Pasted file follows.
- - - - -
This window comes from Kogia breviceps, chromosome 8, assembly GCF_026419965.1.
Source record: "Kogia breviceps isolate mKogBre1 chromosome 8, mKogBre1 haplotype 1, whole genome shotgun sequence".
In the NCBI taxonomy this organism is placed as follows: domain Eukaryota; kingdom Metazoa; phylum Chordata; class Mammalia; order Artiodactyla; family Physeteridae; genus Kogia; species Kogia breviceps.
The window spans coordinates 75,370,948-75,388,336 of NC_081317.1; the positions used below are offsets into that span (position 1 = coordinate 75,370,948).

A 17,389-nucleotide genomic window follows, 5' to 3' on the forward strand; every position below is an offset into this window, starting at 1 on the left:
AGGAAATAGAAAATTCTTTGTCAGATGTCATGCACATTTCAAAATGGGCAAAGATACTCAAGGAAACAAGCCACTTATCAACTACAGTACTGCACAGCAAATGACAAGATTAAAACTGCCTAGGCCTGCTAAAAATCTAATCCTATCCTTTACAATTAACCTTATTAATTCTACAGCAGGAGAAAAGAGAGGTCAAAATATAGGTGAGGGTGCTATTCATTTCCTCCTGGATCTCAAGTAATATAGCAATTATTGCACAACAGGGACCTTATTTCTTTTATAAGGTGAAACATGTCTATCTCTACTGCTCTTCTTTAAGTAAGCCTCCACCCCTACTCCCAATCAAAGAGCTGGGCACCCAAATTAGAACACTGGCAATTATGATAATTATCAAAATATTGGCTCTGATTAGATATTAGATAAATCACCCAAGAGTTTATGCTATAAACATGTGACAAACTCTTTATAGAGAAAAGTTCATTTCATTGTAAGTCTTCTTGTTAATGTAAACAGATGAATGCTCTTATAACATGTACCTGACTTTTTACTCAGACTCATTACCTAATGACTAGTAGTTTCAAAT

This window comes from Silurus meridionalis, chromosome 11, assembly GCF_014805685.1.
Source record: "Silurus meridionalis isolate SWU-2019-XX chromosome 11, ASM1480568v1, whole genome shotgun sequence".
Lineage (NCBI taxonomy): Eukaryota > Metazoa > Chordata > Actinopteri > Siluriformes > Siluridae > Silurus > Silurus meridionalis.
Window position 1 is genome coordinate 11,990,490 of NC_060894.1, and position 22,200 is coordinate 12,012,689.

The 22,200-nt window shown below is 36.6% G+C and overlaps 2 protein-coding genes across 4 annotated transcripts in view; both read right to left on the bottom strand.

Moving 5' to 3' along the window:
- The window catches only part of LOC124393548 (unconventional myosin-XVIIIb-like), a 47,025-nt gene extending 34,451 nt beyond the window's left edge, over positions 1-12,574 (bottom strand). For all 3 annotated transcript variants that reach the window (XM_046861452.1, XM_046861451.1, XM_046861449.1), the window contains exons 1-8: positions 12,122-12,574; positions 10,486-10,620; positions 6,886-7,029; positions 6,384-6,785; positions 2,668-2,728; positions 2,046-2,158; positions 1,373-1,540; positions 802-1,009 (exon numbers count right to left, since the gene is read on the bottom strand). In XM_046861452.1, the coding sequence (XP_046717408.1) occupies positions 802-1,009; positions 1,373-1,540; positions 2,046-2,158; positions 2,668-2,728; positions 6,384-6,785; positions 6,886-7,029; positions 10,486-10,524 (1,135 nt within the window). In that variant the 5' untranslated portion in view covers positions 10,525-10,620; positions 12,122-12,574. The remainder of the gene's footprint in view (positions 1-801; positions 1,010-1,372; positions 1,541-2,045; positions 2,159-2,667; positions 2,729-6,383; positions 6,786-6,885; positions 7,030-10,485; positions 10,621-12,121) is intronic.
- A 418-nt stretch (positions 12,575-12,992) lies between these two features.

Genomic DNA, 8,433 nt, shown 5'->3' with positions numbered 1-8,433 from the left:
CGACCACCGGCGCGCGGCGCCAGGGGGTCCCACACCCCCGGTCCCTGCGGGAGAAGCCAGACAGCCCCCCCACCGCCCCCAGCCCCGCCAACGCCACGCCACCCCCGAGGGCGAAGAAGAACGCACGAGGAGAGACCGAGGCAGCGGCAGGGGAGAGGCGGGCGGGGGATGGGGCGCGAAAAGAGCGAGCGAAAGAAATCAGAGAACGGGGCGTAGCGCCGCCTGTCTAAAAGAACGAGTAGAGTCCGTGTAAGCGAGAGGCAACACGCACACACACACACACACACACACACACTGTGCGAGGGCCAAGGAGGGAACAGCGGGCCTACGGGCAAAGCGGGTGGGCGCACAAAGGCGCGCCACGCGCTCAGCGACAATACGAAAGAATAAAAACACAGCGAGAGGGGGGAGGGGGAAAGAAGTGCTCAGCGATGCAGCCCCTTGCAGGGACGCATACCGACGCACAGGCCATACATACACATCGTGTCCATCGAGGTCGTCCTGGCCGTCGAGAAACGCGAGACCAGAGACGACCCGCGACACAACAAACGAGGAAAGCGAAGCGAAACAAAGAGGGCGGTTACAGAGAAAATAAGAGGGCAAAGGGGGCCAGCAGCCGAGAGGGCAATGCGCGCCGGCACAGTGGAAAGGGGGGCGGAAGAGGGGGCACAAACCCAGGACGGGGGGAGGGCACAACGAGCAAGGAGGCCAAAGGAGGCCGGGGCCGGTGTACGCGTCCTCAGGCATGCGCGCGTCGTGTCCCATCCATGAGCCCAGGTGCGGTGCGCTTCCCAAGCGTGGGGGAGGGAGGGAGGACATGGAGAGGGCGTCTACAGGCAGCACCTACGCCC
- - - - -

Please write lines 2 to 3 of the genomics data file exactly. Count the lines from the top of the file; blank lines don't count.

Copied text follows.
Source record: "Kogia breviceps isolate mKogBre1 chromosome 8, mKogBre1 haplotype 1, whole genome shotgun sequence".
In the NCBI taxonomy this organism is placed as follows: domain Eukaryota; kingdom Metazoa; phylum Chordata; class Mammalia; order Artiodactyla; family Physeteridae; genus Kogia; species Kogia breviceps.